Vince Gray keeps Lanier as police chief, nominates controversial ex-fire chief
Thursday, December 16, 2010; 7:59 PM
Mayor-elect Vincent C. Gray unveiled his public safety team Thursday, reappointing Cathy L. Lanier as police chief, luring a well-respected lawyer from Capitol Hill to be attorney general and nominating a controversial former fire commander to be the city's next fire chief.
In making his choices, Gray (D) presented a racially balanced team that includes several veterans of local government, as well as a surprise choice in the naming of Irvin Nathan as attorney general.
Nathan, former deputy attorney general at the U.S. Justice Department, serves as general counsel to the U.S. House of Representatives. Nathan, whom House Speaker Nancy Pelosi (D-Calif.) tapped as general counsel in 2007, has limited experience in local government.
But on Capitol Hill, Nathan has developed a reputation as a tough and aggressive lawyer who has also been able to juggle competing priorities in a politically sensitive post.
Several D.C. Council members praised Gray's selections, predicting an easy confirmation process.
But police and fire union officials condemned the incoming mayor for reappointing Lanier as police chief and for his selection of Kenneth Ellerbe as chief of Fire and Emergency Services.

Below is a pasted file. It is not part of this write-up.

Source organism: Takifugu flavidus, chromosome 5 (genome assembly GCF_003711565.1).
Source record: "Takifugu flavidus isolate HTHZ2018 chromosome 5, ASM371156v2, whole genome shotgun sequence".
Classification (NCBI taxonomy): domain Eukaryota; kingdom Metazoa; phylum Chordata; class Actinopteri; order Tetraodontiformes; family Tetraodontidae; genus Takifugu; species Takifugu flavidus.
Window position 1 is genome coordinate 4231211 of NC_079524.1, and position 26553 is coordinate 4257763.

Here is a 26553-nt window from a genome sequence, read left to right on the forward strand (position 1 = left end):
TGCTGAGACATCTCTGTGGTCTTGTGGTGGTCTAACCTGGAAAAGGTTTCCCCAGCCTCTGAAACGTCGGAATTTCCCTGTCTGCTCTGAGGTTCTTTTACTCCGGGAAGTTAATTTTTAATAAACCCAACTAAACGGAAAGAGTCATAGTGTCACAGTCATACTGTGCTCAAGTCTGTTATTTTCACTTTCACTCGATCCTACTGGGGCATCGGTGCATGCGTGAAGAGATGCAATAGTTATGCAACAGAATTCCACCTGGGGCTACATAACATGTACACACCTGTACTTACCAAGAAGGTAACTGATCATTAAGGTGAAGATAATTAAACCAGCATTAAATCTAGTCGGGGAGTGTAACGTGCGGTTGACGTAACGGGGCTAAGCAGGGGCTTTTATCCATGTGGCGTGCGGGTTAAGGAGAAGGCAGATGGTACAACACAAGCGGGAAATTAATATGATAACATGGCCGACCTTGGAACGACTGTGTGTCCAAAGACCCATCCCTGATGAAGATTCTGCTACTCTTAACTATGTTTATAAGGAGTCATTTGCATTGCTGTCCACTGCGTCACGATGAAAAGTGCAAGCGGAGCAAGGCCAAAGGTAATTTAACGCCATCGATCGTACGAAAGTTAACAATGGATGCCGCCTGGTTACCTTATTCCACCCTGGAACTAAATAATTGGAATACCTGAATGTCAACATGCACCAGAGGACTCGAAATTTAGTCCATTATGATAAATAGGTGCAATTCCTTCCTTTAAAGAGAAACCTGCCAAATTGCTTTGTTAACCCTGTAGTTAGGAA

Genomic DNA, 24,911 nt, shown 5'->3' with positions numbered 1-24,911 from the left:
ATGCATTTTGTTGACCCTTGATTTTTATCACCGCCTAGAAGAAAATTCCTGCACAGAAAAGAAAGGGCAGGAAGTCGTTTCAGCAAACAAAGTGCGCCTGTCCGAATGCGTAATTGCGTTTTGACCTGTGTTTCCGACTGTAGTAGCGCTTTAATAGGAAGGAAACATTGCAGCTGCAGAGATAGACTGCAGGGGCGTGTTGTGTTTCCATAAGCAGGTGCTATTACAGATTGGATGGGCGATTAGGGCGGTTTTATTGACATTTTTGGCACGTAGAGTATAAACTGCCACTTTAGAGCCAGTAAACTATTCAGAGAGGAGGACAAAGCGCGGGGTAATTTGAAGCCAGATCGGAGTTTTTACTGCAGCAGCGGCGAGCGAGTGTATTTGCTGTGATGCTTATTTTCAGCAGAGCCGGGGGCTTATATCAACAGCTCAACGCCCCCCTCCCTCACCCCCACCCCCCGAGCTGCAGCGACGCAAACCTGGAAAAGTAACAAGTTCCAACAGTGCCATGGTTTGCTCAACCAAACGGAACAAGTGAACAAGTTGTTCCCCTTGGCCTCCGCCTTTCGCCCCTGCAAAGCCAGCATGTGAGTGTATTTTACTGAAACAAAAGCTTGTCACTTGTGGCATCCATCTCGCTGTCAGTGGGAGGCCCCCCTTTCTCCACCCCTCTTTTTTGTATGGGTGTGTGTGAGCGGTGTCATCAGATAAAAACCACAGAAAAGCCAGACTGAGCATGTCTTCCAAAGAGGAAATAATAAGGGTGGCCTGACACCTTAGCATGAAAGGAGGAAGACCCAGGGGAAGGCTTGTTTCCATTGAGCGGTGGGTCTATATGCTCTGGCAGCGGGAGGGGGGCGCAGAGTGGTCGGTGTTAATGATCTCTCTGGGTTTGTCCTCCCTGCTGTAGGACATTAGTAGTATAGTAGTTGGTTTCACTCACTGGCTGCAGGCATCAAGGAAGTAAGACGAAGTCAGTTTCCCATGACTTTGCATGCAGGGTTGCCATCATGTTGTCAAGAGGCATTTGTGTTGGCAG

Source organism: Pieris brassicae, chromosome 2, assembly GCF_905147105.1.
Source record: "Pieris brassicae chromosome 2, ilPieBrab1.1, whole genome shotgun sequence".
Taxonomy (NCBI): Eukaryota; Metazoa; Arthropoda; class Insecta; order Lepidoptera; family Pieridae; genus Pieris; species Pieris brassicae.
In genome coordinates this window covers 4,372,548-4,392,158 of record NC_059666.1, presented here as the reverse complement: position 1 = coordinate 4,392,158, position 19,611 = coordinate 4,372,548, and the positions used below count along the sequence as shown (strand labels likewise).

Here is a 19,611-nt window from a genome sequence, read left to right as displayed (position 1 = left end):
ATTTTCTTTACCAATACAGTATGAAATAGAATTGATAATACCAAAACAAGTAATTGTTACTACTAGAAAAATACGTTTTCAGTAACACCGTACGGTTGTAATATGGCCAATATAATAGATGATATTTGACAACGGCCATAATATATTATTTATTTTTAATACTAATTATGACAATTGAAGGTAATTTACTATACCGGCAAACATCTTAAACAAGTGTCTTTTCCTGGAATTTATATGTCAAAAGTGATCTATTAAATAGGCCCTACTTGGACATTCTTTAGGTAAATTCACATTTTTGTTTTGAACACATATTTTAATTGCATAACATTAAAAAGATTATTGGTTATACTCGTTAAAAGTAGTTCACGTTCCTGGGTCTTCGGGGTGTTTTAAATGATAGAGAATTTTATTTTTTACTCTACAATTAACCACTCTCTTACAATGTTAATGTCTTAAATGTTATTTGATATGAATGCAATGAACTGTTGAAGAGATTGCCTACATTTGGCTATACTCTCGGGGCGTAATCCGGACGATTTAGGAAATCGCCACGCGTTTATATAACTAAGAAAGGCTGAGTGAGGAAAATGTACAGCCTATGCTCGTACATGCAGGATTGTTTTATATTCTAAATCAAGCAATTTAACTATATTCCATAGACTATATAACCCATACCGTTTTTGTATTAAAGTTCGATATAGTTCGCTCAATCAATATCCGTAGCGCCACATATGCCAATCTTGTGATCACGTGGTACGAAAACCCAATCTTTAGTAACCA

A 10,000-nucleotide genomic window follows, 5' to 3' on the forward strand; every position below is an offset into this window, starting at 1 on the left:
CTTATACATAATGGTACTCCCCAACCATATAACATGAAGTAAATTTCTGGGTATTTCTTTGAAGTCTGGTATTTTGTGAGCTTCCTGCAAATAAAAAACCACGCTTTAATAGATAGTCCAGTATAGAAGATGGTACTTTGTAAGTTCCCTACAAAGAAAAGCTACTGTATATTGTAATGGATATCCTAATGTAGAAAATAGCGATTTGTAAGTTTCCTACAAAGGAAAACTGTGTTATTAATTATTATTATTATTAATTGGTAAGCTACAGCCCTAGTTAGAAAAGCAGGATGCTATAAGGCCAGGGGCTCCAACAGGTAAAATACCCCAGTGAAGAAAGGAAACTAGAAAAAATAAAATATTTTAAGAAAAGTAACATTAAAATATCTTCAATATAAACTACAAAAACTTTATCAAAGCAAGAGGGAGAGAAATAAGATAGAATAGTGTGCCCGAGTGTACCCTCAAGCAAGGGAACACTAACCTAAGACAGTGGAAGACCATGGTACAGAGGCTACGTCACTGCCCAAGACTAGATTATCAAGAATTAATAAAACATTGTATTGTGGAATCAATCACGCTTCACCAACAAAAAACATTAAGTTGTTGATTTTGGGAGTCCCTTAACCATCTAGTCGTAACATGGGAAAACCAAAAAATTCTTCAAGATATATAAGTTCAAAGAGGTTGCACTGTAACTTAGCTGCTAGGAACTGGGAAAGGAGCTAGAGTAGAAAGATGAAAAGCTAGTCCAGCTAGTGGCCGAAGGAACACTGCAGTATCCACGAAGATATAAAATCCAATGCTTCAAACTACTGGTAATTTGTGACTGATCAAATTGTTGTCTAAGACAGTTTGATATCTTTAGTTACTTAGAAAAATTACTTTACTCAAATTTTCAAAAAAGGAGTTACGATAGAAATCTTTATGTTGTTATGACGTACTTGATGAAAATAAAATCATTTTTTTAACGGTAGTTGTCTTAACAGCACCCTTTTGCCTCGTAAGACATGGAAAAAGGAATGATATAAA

Union officials, vital supporters of Gray during his campaign against Mayor Adrian M. Fenty, say they feel shut out because they were not consulted about the selections. The spat is another sign that Gray could struggle to govern as mayor while still fulfilling his "one city" vision that calls for greater collaboration among stakeholders.
"I do think it's damaged the relationship because relationships are built on trust," said Ray Sneed, outgoing head of the city's fire union, who said he learned about Ellerbe's nomination from the media. "The only thing we asked for is a seat at the table, and if we can't get that, even during the transition stage, I guess it's unrealistic to think we are going to get that during the governing process."
Fulfilling a promise he made during the campaign, Gray also tapped a new deputy mayor for public safety, a position cut by outgoing Fenty (D). Paul A. Quander Jr., head of the Criminal Justice Coordinating Council, will fill that position and oversee the new administration's efforts to coordinate crime fighting and homeland security efforts.
"My plan for public safety is geared toward making sure people are safe and protected, and feel safe and protected regardless of where they live, work and play," Gray said while unveiling his team at a news conference at the Reeves Center at 14th and U streets NW.
Gray's nomination of Nathan caught some of his closest advisers by surprise. In recent weeks, many Gray advisers had predicted that he would pick an African American or a woman to replace outgoing Attorney General Peter Nickles.
But Gray said his friend, powerhouse D.C. lawyer Robert S. Bennett, recommended Nathan to him. Gray, who met Nathan two weeks ago, said he discovered that Nathan "has a stellar reputation" and "record of accomplishment."